2. I loved 2000, really liked XP and had about the same feeling for 7. I have a image of 7 but my pc was an Emachine, and MS won’t activate it from a clean install . . . they demanded a disk be bought from Emachines. When that happened, I removed that drive, set it aside, and went with the smaller drive I had put Ubuntu on, with thoughts of trying to finagle a different way to get Win7 going.
                      I also had a Win7 on a laptop, but that has massive issues, it’s a Toshiba, and it runs maybe 30 minutes before it dies, locks, or randomly restarts. It even once gave an actual BSOD, and I thought they “killed the BSOD by making it default to a reboot.
                      Then the only reason I need windows at all, my Garmin GPS, died.
                      So why bother.
                      To show how bad the Toshiba is, the Garmin software would not update, and the program doesn’t connect with the Garmin when it was still alive.
                      I been running various flavors of Linux since, and been with Mint for some time now. I need to upgrade a bit though. I think I am getting some hardware issues, so I will do a reset (pull everything and plug it back on after cleaning contacts etc) and see if they go away. I’d like to be able to edit video. Nothing heavy, just edit a bit, and maybe add different sound over what’s there. But any hardware problems will give fits when rendering. I can get a newer quad core for a few hundred and get 7 pro on it then toss my Mint on and go either way again like I used to.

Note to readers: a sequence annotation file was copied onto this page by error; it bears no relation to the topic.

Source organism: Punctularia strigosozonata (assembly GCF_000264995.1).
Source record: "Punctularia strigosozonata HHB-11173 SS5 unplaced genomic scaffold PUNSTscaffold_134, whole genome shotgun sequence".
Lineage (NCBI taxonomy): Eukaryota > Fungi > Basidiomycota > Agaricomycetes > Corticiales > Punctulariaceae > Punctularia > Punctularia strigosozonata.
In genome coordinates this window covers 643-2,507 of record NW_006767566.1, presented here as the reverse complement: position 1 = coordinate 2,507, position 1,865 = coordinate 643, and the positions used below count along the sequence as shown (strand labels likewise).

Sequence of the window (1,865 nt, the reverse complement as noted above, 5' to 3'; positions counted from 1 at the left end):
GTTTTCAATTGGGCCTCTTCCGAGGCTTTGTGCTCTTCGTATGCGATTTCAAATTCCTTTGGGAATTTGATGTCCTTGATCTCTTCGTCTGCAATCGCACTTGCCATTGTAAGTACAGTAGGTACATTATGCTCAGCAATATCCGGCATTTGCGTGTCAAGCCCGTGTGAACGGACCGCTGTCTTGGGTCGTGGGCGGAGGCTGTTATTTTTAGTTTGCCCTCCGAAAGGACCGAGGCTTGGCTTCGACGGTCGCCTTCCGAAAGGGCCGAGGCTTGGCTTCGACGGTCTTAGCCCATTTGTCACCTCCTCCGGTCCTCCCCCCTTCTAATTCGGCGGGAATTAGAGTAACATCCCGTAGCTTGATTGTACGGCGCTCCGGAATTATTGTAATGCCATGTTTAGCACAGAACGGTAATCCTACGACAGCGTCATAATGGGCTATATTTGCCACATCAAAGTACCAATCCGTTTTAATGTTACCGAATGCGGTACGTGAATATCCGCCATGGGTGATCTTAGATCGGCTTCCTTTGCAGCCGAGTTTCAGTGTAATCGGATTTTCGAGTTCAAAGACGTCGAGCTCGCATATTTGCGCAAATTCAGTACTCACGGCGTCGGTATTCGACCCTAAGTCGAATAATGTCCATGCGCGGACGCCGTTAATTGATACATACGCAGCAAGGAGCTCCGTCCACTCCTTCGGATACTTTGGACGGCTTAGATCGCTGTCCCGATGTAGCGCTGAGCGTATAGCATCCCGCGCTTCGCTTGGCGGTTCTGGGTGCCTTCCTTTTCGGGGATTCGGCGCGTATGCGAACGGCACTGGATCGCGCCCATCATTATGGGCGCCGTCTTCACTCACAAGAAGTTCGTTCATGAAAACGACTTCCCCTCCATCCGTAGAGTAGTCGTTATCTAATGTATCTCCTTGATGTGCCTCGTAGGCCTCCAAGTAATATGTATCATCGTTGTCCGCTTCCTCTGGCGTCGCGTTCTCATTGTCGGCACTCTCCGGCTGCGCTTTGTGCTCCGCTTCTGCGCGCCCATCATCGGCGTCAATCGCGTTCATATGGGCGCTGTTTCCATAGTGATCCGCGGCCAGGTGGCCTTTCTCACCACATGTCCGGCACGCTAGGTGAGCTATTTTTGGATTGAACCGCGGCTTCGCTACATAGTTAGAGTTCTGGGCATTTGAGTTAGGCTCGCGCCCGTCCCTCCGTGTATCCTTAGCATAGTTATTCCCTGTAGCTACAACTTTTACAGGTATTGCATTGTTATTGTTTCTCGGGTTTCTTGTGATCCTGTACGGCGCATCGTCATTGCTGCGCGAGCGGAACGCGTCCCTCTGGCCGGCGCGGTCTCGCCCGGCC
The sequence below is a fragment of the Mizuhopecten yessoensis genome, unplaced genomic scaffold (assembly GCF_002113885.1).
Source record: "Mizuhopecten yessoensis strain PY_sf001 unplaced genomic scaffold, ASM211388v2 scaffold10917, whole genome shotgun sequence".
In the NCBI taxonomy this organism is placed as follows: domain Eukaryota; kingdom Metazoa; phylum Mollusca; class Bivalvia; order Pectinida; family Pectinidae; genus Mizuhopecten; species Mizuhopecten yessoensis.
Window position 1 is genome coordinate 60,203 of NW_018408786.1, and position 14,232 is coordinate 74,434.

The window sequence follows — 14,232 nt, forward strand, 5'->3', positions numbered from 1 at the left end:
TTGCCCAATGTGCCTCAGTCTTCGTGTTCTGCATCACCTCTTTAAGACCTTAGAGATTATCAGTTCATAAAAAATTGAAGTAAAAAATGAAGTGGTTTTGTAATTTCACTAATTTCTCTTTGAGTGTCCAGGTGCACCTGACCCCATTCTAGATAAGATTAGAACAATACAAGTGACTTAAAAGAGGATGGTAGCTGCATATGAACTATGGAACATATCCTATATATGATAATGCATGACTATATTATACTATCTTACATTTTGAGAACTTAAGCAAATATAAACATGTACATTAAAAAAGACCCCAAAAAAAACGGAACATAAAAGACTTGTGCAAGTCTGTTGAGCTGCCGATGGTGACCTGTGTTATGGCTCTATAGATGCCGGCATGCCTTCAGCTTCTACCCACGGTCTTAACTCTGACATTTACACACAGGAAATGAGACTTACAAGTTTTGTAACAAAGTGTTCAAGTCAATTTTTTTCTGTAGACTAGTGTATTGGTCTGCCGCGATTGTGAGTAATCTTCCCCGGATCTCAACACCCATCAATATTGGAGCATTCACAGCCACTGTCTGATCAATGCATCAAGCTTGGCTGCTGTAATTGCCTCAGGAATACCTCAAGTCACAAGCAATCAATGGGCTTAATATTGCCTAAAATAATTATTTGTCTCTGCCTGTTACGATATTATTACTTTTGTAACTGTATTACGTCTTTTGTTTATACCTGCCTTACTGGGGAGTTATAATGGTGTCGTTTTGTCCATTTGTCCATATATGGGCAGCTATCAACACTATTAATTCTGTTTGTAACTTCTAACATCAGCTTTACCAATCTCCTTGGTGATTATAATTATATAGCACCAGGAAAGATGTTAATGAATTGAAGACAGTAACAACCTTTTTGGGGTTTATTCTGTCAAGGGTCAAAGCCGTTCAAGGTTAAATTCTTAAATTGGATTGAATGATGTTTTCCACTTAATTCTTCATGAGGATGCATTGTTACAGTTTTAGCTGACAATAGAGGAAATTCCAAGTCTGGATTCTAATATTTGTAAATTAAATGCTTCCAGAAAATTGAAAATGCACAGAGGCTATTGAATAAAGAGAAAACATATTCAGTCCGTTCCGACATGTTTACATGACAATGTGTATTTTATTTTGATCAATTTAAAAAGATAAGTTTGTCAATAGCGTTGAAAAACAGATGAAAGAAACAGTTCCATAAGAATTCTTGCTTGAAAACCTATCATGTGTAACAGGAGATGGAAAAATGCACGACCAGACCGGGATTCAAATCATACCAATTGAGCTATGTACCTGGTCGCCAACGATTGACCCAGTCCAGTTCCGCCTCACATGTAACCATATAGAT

1. At work, the Texas IT guy updated all 10 and 8 PCs with 7. Only the laptops didn’t get the treatment because the company refused to let him fix those.

          1. Programmers avoid (or at least are taught to avoid) self-modifying code. But people are trying to understand self-modifying hardware. I suspect it’s gonna be a while.

            1. All this reminds me of Martin Gardner and Hexpawn. It’s a neural network made with matchboxes, colored beads (any small, colored, roundish object will do; Gardner mentioned colored popcorn), a bit of paper and glue, and colored pens. In Hexpawn, each player has three pawns on a 3×3 checkerboard. The pawns move and capture like pawns in chess.

              Hexpawn is simple enough that it’s easy possible to map out all possible moves. For each turn of play, there is one matchbox for each possible pattern, indicated by a sketch pasted on the box. Each possible move for that pattern is indicated by a different color arrow showing the move. A bead for each color is placed in the matchbox. Gardner’s example used mirror symmetry to reduce the number of matchboxes.

              You make your move, then select a matchbox that matches the board pattern. Shake the box, close your eyes, open it, and take out a bead. Make the move indicated by the color, and place the bead on the box. Then you make your move and repeat the process.

              This continues to the end of the game. If the “machine” loses, you take away the bead indicating it’s last move. Otherwise, you replace all the beads and play again. If you come to an empty box, the “machine” has no move and has “resigned.”

              This thing does “lean” to play Hexpawn quite well. It’s a bit unnerving.